Doing something like that takes time, far more than the amount of time a politician has before they are up for re-election. A lot of problems in our society are complicated and have no easy solution. It’s like a badly broken bone. Ideally, you’d have to set it and let it heal. This process takes too long for politicians. Instead, they just put a band-aid on the problem and say ‘look, I fixed the bleeding. re-elect me.’

    All the studies are well intentioned, if only the findings could be put into action. If only politicians were willing to risk their re-election to set the broken bones of society and guide them down the long road of healing.

    • “if only politicians were willing to risk their reelection to set the broken bones of society….”

      Perhaps the time has come to change the way we do politics in the united states……hmmmmm

  24. Open-hearted listening and diving deep to ask the big questions seems to be the answer. Alongside appreciating, accepting and becoming comfortable in that place of ‘not knowing’. You do all of these things admirably well Kenneth. Sending you best wishes for your ongoing journey.

  25. Something tells me you are reaching more people than you know Kenny. Great post. Those are some deeply important questions. In my opinion, thinking about/studying the best way to handle our country’s issues (ie, poverty, education, penal system, national deficit, etc.) instead of acting is what’s contributing to everything going down the drain. But that’s just my point of view.

  26. This world is a relative world, with constantly changing ideas and values, rights and wrongs, viewpoint starting in ourselves, expanding to cosmic level through our interactions.

    The longing for the “Ideal World” is the spark, the hope what dwells in each and every one of us. However, we opressed our own selves with swinging between the eternal good where we always can go and strive for and the tradition and habit of wrongdoings and evil. There is no excuse for that, it is not “others”, it starts in us…

    Now, first time ever, in these years, as the merit of the age we do have the chances to share, grasp the core of the heartistic attitude, and help, support, live for others not only a conscience-comforting way, but with real actions.

    This is the time, when we can replace the old habits with new ones, and this way, step by step, supporting and caring each other, growing, gaining, sharing, maturing. And as individuals we’ll become cleaner in heart and mind, our interactions with each other will, and through this process we can experience the building of the Ideal World.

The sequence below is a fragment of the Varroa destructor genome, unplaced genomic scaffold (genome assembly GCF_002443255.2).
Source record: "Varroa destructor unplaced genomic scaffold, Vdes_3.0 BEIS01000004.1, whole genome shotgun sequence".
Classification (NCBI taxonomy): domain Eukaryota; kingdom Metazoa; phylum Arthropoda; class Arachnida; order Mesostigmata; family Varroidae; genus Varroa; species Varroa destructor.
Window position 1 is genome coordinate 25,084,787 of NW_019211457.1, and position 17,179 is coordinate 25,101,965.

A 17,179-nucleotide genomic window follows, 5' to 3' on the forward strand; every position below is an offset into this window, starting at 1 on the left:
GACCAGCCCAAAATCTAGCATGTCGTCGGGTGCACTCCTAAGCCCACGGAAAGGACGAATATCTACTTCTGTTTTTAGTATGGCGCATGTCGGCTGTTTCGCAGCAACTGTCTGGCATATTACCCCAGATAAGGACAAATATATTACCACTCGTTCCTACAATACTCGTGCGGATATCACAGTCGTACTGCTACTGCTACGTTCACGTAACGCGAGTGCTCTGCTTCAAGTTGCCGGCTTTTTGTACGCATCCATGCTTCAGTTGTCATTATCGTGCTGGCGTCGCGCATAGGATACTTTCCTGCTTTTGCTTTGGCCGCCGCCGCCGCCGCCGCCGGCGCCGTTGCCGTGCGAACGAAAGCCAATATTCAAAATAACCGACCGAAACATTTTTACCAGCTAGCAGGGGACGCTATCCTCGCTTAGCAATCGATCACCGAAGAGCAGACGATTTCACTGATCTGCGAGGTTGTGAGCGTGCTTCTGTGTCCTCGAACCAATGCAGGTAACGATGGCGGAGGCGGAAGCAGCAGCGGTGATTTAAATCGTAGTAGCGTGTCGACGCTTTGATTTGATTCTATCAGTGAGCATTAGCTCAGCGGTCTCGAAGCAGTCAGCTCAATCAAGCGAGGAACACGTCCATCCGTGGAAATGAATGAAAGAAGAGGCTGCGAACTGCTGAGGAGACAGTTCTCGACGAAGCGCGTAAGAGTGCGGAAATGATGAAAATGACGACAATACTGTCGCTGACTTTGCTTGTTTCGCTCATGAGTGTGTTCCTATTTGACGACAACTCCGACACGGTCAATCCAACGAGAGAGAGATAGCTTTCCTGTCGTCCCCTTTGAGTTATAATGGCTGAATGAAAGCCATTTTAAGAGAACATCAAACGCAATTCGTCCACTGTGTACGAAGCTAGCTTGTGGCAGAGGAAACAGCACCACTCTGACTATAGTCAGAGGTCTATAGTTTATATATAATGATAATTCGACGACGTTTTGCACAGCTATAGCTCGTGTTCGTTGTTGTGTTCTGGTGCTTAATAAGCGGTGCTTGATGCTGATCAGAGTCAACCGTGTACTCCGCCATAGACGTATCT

27. What those in control need to realize, with the growing lower class comes the necessity of more connection in figuring out what needs to be done to bring a better balance back – and that typically, that doesn’t usually bode too well for those in control in the long run.

  28. I could rant for hours about all the injustice I see and hear in the world today, but part of the answer has to be………if governments gave all the money they spend on research and media communications to the actual poor, impoverished, homeless, starving, chronically ill and disabled people, they would go a long way into making their lives better.

    Sad to say, but I’m even reluctant to give to some charities as I know quite a lot goes on administration & publicity costs.

    While some research brings about amazing breakthroughs in medical science, a lot goes into ‘packaging’ the story behind or around those breakthroughs.

    Being a student of herbal medicine, I still don’t understand why there isn’t more effort in increasing nature’s bounty and bringing it to the masses. Indigenous medical practices have proven their efficacy time and time again, and yet researchers waste so much money isolating the effective compounds in plants and synthesising them, often with adverse side effects (when the whole plant balances the effect of the therapeutic alkaloids that make up part of the plant).

    Why spend money on treating the imbalances of the mind and body, when money could be better spent on restoring the conditions (housing, diet, exercise and work) that lead to depression, mental disorders and disease.

    In some ways, for a supposedly intelligent, modern and highly developed western world, mankind is extremely backward in it’s thinking.

    • “in some ways, for a supposedly intelligent, modern and highly developed western world, mankind is extremely backward in its thinking”

      Vicki, that sentence of yours sums up the problem perfectly.

  29. Reblogged this on seeking querencia and commented:
    Kenneth’s blogs always raise very relevant questions to ponder. I hope that you’ll agree.

    Blessings and grace, Lydia

  30. I enjoy your writing and look forward to your daily blog posts, they definitely leave me wanting more. Have you thought about turning the posts from this journey into a book? A bound collection of those alone would make a wonderful read, but I am sure you have much more material that has not made it into these daily posts.

  31. Wow. I “followed” this blog a long time ago before you started out. I neglected to fix my settings to email me. I think it’s so cool… and I have SOOO much catching up to do.

  32. Republicans, democrats, independents…all peas of the same pod. The public likes to associate the political views of these groups, during campaign season as signs the parties are different. But behind closed doors, they represent the same foolishness. Neither party wants what’s best for the people they serve, because they’ll sell out their constituents in a blink, if it brings financial means. When you have a problem, but only apply a “solution” to the top layer or areas not directly related to the root, the issue will remain. This seems to be a foreign understanding for politicians.

  33. “Everywhere I go I see injustice”
    It’s true. The question is, are you willing to see it? I agree, with you. People are stubborn and resistant to change and may I add self-absorbed?
    But then there are people like that old man. And you! 🙂